A 2000-year-old tablet inscribed with the rules for horse racing has been discovered in the Beyşehir district of Konya Province, central Anatolia, Turkey. According to Selçuk University history professor Dr. Hasan Bahar, this is the only tablet ever found that details rules of the sport that had a massive following in the Greek, Roman and Byzantine eras. Other sources mention horse racing, but don’t get into the rules.
“There are horseracing rules on the tablet. It says that if a horse comes in first place in a race it cannot participate in other races, while another horse of the winning horse’s owner also cannot enter another race. In this way, others were given a chance to win. This was a beautiful rule, showing that unlike races in the modern world, races back then were based on gentlemanly conduct,” Bahar also said.
That may be overstating the case somewhat. Ancient equestrian sports had many of the same features of modern ones — multiple heats and races in a day, careful breeding of horses, publically published bloodlines, on and off-track betting — including scandals like doping and contractual disputes. Both chariot and mounted horse racing were often brutal, resulting in injury and death to horses and drivers/jockeys. Then fandom was very far from gentlemanly as well. Supporters of the four factiones of the chariot race (Reds, Blues, Whites, and Greens) regularly faced off against each other in violent riots. The Nika Riots of 532 A.D. lasted a week, killed tens of thousands and burned half of Constantinople to the ground.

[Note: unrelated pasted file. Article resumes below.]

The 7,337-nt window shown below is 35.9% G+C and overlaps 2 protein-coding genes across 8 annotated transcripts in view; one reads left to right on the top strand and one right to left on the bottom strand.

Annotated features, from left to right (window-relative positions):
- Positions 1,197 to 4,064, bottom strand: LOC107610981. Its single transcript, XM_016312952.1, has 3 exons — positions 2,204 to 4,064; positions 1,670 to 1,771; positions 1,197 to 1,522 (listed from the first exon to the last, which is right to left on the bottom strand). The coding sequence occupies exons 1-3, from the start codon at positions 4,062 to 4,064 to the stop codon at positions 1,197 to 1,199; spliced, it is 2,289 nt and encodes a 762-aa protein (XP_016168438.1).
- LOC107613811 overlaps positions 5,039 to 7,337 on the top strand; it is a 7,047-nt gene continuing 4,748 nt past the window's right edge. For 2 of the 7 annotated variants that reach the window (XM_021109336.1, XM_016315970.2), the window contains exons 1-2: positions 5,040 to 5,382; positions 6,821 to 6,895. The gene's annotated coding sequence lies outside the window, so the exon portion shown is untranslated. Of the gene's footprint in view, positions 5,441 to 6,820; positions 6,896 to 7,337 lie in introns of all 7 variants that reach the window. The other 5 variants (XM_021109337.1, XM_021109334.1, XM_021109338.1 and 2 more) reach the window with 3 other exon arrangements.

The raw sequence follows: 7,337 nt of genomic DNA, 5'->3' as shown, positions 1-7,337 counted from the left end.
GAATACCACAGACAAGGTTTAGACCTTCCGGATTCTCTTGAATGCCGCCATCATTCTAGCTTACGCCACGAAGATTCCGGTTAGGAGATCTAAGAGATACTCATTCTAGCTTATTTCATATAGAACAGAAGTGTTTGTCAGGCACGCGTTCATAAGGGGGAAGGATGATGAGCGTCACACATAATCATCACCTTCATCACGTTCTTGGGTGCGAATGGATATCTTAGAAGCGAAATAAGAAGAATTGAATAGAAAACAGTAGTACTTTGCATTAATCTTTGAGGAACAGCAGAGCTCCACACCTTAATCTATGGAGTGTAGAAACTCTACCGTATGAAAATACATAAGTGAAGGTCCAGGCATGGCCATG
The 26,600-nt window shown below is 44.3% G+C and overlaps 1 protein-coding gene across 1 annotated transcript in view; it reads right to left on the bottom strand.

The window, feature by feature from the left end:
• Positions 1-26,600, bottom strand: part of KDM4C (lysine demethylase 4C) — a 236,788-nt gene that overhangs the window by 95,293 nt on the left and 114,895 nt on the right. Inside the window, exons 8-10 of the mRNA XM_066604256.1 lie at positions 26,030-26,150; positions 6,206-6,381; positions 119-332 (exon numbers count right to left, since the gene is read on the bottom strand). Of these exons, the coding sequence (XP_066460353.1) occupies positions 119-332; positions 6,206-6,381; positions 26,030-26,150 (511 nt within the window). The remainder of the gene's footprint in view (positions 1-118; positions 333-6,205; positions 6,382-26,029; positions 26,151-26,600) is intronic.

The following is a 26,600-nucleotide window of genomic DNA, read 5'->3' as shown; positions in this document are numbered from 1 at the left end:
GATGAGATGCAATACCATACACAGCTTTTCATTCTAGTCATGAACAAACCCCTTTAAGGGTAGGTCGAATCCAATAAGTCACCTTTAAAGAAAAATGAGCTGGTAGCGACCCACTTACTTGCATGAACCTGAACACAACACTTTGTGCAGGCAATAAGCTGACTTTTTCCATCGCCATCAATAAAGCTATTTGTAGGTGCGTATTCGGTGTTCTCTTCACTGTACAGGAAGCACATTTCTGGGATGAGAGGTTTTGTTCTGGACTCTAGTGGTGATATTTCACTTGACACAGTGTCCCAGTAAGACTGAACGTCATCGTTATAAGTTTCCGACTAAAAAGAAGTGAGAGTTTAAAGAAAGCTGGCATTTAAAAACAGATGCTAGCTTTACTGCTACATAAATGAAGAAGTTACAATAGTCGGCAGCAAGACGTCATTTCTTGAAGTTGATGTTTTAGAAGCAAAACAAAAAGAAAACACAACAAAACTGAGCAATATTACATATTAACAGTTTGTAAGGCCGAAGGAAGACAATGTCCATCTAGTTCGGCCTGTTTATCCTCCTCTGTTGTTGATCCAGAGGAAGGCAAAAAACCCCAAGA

The tablet is part of a monument known as “Horse Rock” to the locals after the relief of a horse carved into the rockface. It was a funerary monument dedicated to Lukuyanus, a beloved jockey who was likely buried in the “grave room”, a small chamber next to the horse relief with a columned entrance. The grave room is devoid of remains now so we don’t know much about Lukuyanus other than what’s on the inscription. It opens: “Lukuyanus The Warrior, Died Before Getting Married. He is Our Hero.”
Since he died before marriage, he was likely a young man when he met his end, but he lived long enough and had enough success on the track to earn him dedicated fans who built him such a handsome and on-topic final resting place. Fan-funded funerary monuments for sports heroes have proved rich sources of historical information before, thanks to their elaborate inscriptions of victory statistics and laments about referee error leading to death.
The monument is near the site of an ancient hippodrome in mountains that were sacred to the Hittites. The Romans may even have built a hippodrome on this spot to bless and be blessed by the Hittites’ holy hills.